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Shawn Marion Retires

As he announced earlier in the year, Shawn Marion followed through on his retirement plans following the Cleveland Cavaliers loss in the NBA Finals to the Golden State Warriors.  Marion, who is 37, is coming off career lows in the NBA, but did have a productive sixteen year career in the Association. 

Marion was drafted ninth overall by the Phoenix Suns in 1999 out of UNLV and was instantly dubbed the “Matrix”.  The versatile forward would have his best seasons with Phoenix, going to four All Star Games and being named to the All NBA Third Team twice.  Following a very productive nine year run with the Suns, he would be traded to the Miami Heat, and later go the Raptors, but his crowning accomplishment would come with his fourth team, the Dallas Mavericks.

While Marion was in Dallas, he was a member of the surprising championship team of 2011 that defeated the first attempt of Miami’s “Big Three” of LeBron James, Dwayne Wade and Chris Bosh.  Marion was no longer an All Star, but still a productive member of the team and he joined Cleveland last season with the hope of chasing another.

Marion is an interesting candidate for the Basketball Hall of Fame as is one of the few players who has 17,000 career Points, 10,000 career Rebounds, 1,500 Steals and 1,000 career Blocks.  He retires with a PER of 18.8 and 15.2 Points per Game, very good numbers, but this is a player that was never considered the best at his position or even on his own team. 

Saying all of that, we here at will slot Marion at a high number once he is on the list in five years.

7. Mark Aguirre

Mark Aguirre was a star at the University of DePaul where he led the Demons to a final four and was a 2 time All-American.  Drafted number one overall by the Dallas Mavericks, Aguirre quickly became the face of the Mavs.  Aguirre proved to be a great scorer and the Mavericks became title contenders throughout the next several years though they could not get past the mighty Lakers. Traded midway through the 88-89 season to the Pistons for Adrian Dantley, Aguirre was reunited with childhood friend Isaiah Thomas and together they led the Pistons to two titles.  Aguirre averaged exactly 20 points a game over his 14 year career and will be remembered for his great ability to post up and score from the small forward position.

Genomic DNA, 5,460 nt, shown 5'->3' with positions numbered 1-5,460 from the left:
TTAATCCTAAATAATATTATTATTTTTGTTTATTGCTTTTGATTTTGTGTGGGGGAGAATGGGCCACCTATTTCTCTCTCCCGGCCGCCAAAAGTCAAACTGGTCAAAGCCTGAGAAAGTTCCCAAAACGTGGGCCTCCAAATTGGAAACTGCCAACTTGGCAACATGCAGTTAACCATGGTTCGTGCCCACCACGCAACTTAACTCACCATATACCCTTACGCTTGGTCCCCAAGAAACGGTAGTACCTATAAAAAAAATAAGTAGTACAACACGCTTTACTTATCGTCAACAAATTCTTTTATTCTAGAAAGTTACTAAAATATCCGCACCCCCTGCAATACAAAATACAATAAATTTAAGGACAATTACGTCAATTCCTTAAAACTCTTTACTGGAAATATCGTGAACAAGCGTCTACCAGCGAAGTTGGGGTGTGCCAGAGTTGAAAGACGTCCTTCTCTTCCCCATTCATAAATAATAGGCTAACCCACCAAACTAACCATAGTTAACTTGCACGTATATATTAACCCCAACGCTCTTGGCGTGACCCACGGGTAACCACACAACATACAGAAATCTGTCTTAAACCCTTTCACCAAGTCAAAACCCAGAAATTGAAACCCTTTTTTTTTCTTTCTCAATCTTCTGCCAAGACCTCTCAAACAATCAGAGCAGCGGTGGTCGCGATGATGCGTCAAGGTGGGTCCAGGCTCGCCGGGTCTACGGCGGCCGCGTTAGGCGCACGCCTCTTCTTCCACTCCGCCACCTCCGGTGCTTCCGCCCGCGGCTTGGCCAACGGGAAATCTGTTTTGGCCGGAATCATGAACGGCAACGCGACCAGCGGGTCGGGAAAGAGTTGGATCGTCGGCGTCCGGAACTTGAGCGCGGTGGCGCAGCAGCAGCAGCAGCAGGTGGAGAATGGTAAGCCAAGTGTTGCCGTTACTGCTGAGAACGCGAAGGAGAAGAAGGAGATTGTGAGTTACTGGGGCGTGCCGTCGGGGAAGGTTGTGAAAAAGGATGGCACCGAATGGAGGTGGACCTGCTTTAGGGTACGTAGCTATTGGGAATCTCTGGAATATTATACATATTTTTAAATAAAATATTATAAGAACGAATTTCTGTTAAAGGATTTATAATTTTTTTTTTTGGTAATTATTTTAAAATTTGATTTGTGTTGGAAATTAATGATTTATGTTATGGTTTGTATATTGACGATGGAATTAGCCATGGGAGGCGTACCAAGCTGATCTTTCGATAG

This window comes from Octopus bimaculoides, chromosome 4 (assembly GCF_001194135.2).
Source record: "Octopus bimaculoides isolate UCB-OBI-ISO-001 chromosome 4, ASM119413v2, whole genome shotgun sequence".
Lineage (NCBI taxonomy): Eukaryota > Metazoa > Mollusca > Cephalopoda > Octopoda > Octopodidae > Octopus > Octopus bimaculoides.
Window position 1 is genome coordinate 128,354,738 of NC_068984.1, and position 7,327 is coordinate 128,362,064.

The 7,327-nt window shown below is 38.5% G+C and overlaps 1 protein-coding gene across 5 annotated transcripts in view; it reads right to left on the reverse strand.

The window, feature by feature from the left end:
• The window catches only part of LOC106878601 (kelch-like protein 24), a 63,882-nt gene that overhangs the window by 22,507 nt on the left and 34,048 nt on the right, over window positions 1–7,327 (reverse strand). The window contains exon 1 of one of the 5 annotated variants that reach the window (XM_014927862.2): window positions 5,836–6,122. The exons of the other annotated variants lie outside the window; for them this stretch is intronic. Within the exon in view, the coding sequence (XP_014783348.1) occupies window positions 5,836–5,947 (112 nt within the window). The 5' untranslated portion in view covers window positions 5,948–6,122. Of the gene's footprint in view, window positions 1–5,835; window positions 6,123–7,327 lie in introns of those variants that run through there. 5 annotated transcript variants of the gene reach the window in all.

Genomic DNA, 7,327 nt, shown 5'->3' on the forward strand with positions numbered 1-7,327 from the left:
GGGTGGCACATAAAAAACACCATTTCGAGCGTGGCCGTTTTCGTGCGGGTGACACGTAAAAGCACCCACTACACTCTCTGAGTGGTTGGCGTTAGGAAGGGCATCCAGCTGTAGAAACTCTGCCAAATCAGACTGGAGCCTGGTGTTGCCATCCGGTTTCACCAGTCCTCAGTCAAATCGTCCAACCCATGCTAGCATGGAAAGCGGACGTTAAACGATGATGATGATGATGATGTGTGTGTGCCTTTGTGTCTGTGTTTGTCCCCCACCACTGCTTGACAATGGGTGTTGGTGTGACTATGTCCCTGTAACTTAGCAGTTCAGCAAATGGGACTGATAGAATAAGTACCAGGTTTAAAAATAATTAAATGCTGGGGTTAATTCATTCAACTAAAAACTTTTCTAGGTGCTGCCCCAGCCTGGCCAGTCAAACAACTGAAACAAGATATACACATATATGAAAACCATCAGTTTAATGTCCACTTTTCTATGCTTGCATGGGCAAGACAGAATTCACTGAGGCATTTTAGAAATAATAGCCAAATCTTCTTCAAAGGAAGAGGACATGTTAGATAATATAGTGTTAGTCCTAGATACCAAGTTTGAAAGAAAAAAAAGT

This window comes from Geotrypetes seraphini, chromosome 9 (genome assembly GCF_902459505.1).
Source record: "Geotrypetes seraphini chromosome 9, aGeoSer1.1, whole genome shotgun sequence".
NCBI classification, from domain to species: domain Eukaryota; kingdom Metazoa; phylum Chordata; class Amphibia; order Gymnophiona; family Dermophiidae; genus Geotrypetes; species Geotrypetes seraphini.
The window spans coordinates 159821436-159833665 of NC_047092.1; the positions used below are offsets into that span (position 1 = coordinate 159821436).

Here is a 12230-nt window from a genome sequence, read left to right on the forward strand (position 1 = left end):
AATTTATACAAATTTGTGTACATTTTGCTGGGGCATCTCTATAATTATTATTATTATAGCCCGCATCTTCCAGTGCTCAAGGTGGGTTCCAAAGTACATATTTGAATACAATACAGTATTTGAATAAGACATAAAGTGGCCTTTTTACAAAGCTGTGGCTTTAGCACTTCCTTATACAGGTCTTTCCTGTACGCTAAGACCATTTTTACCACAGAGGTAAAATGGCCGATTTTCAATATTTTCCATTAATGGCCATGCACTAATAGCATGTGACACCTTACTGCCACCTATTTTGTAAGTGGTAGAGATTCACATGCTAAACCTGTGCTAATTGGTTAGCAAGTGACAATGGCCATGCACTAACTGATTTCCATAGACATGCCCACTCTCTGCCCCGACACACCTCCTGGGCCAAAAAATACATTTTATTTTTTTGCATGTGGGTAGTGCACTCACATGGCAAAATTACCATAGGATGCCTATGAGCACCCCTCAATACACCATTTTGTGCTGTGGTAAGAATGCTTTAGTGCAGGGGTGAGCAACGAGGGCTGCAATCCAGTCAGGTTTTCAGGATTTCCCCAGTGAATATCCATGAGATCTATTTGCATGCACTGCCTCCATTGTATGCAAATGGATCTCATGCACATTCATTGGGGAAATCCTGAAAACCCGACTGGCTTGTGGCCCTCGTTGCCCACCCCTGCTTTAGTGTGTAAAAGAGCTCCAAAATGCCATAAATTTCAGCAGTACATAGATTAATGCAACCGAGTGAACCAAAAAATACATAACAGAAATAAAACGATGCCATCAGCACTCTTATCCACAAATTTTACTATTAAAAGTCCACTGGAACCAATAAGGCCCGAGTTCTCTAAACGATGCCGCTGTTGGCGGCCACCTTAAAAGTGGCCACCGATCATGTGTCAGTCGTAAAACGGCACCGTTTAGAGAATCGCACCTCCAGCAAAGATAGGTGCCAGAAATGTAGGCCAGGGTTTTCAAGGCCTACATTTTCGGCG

29. Rolando Blackman

Rolando Blackman is one of the great outside shooters in the history of the league.  A great career at Kansas State led to him being taken 9th overall by the Mavericks in 1981 and his 17,000 career points and an 18 point per game average showed that same ability in the pro ranks.  What is lost is how much of a great team player Rolando was.  He teamed with Mark Aguirre and Derek Harper to turn Dallas into a basketball contender in the 80s.  His two free throws after the buzzer in the 1986 All-Star game while all of the players from both teams watched and laughed was a signature moment for one of the most underrated players of the 80s. 

62. Michael Finley

A very solid player throughout his career, Michael Finley was capable of brilliant flashes of offense in the open court, and a stronger commitment to defense in his later campaigns. In his prime, Finley was a two time All Star and an electric player to watch. He was a workhorse on good Dallas Maverick teams (three times he led the NBA in minutes played) and was part of the ‘Run and Gun’ that they executed so well. Like so many of these players though, he found his championship ring in a supporting role where he won with San Antonio in 2007 coming off the bench.

84. Dale Ellis

Dale Ellis was a great shooter, although we don’t think the Basketball Hall of Fame likes shooters.  His 19,000 career points and sixth position all time in three pointers easily gets him on this list.  Quite simply, he was a great shooter at Tennessee, he was a great shooter in Milwaukee and he was a great shooter in Seattle.  Oh and did we mention that he played forever?

97. Derek Harper

Derek Harper was the partner in crime and backcourt mate of Rolando Blackman for almost a decade in Dallas.  Ironically the closest they ever came to a title is when they were both traded to the Knicks and they came within one game of winning the championship in 1994.  Harper was one of the best all around point guards of his era as he was a great defender who had size and quickness and could both score and distribute.  Harper is widely regarded as one of the best players to never make an All-Star game and when he retired he was 11th in steals and 17th in assists in NBA history.  1,200 regular season games and over 16,000 points don’t hurt his argument either.  Is a solid and consistent career with good overall stats enough to get him in?
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